I’m the antenatal and newborn screening coordinator at Wirral University Teaching Hospital NHS Foundation Trust.
I always look forward to the regular regional networking events hosted by PHE’s Screening Quality Assurance Service (SQAS) in the north of England. I’m usually just a delegate but at the most recent event the SQAS team asked me to share learning from a screening safety incident in the fetal anomaly screening programme.
Preparing my talk
The safety incident arose after a routine audit of ultrasound practice. This highlighted the need to put additional support and training in place for one of our practitioners.
I enlisted the help of a sonography colleague and we set about reflecting on how we had managed the problem. This helped capture learning from another person’s perspective. I would probably have been missed some important points without their input.
In preparing the presentation, we thought about:
- the internal processes we had used to review what had happened
- how we had escalated the problem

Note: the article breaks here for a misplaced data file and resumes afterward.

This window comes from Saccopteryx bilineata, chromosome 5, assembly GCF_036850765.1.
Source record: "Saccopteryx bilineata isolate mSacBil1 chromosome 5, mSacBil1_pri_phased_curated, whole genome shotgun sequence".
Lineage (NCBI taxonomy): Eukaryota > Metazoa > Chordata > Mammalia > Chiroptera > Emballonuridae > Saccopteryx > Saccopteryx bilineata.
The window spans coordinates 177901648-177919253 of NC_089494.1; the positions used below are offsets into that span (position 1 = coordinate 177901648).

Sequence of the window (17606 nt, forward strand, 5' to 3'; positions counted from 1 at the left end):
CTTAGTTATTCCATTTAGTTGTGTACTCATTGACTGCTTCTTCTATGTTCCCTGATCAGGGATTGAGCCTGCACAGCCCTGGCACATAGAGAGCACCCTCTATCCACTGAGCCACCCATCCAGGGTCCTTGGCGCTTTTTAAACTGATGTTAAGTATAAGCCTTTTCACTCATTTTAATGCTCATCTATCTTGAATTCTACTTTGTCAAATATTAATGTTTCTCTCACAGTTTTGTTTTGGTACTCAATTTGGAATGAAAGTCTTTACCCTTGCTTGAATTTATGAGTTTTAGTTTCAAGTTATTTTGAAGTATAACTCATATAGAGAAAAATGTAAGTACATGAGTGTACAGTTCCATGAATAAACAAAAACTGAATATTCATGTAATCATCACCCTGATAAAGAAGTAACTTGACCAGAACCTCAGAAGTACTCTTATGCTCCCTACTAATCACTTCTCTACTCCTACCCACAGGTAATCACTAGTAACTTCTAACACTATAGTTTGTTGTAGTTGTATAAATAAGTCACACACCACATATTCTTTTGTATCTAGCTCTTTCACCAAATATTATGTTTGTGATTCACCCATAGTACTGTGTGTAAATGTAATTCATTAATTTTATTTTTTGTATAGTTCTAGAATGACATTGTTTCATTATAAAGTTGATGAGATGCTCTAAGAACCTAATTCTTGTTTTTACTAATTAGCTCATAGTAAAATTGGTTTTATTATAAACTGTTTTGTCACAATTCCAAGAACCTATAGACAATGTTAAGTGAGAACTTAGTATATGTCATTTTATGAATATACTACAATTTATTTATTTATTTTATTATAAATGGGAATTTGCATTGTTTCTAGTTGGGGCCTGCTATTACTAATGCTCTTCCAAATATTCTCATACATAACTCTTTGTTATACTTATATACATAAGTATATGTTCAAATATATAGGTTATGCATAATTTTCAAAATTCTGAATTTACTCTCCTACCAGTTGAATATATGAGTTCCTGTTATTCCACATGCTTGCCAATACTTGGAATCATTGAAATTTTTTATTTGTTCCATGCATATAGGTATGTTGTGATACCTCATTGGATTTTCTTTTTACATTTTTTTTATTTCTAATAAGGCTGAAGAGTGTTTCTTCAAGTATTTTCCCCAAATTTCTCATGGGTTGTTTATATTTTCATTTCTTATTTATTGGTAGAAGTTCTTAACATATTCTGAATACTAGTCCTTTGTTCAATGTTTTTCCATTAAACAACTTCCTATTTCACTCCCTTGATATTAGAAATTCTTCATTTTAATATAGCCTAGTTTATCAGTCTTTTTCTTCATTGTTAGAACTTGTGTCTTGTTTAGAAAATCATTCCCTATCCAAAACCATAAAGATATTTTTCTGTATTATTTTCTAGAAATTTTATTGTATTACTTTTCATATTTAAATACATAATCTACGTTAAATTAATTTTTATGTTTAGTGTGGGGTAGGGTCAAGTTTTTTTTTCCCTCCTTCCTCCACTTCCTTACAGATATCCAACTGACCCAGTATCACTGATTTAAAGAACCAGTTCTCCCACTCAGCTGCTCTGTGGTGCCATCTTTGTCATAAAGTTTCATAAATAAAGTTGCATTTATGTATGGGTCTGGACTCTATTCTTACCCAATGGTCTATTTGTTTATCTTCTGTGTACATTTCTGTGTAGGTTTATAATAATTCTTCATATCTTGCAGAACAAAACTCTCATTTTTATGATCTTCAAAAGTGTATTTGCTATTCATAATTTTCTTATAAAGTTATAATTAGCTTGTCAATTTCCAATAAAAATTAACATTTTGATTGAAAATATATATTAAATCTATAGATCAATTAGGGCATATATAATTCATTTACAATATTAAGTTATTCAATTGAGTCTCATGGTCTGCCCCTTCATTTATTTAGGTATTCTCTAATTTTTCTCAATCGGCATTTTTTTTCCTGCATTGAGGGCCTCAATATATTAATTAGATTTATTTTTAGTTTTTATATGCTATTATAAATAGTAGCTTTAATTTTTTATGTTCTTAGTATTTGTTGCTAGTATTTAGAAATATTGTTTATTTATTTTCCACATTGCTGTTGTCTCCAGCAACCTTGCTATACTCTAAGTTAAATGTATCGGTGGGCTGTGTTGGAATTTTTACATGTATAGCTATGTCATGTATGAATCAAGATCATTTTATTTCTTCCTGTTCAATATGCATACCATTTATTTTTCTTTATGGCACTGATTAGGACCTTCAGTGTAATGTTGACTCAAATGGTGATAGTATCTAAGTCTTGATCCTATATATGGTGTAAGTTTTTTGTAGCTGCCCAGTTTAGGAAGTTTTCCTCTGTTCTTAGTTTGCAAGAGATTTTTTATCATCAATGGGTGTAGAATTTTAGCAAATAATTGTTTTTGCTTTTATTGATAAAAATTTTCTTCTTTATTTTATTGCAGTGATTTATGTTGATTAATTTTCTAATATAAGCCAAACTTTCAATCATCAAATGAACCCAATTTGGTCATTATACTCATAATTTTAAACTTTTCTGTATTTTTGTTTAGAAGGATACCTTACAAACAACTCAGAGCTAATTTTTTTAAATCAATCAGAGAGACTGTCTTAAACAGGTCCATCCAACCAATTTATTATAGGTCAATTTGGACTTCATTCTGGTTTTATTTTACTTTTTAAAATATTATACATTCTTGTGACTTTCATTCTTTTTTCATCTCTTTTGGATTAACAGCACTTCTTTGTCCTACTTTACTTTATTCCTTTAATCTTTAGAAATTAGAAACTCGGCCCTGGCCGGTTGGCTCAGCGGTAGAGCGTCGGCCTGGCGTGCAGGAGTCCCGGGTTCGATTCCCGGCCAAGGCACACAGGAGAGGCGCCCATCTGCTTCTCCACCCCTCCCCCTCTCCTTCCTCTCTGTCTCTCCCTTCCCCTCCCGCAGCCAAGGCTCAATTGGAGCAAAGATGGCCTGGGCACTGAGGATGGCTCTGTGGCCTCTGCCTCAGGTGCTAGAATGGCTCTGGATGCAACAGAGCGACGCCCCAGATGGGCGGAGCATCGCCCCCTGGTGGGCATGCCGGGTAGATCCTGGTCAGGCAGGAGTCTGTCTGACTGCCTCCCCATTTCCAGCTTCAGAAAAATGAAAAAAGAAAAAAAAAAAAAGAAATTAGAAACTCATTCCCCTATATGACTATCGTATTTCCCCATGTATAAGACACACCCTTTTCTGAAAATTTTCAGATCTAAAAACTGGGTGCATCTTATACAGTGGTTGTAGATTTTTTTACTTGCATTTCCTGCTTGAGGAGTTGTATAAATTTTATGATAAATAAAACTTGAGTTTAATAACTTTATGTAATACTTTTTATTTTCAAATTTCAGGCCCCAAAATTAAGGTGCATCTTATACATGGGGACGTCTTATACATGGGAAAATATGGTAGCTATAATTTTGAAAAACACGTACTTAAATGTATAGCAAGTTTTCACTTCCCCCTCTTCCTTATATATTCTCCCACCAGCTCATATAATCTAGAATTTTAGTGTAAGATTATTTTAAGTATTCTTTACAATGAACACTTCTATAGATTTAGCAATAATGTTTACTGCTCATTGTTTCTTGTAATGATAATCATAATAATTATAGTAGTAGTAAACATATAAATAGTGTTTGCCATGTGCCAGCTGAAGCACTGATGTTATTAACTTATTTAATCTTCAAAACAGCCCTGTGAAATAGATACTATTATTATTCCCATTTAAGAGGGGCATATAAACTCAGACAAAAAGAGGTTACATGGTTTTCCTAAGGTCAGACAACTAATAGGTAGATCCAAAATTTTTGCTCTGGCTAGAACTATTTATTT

- what support we were offered at the time
At the networking event, I talked about how we had dealt with the situation and explained that by reporting the incident we had helped ensure the safety of screening in future. We learned that it helps to:
- escalate problems early
- get all professional disciplines involved, for example SQAS, midwifery, sonography, screening and immunisation teams
- get the right expertise to help you think through the potential harm and risks
- use national guidance to help you through step by step, for example applying managing screening safety incidents and duty of candour guidance
- have good governance arrangements for any audits that are done or scheduled
- use internal processes to highlight audit non-compliance
- promote electronic reporting of incidents
- support sonographers’ continual professional development
My presentation went well and generated lots of discussion among peers. It highlighted the extent of the work required in these situations, from identifying a problem to closing an investigation. Most importantly, it proved how helpful it is to share experiences with your peers so we can all learn from each other.
I’d be lying if I said I didn’t have concerns about doing the presentation. I was worried we would be criticised and it would be received negatively. Thankfully this was not the case; in fact it was quite the opposite as the following comments from a midwife and a sonographer prove.
We will have a review of our supervision processes for all our new staff members.
A really interesting and thought-provoking account of the incident which we have all learned from.
Now I have had the opportunity to present at the forum, I’ll be more confident about sharing learning experiences in the future. After all, as the late actor Robin Williams said, it is “words and ideas that change the world”.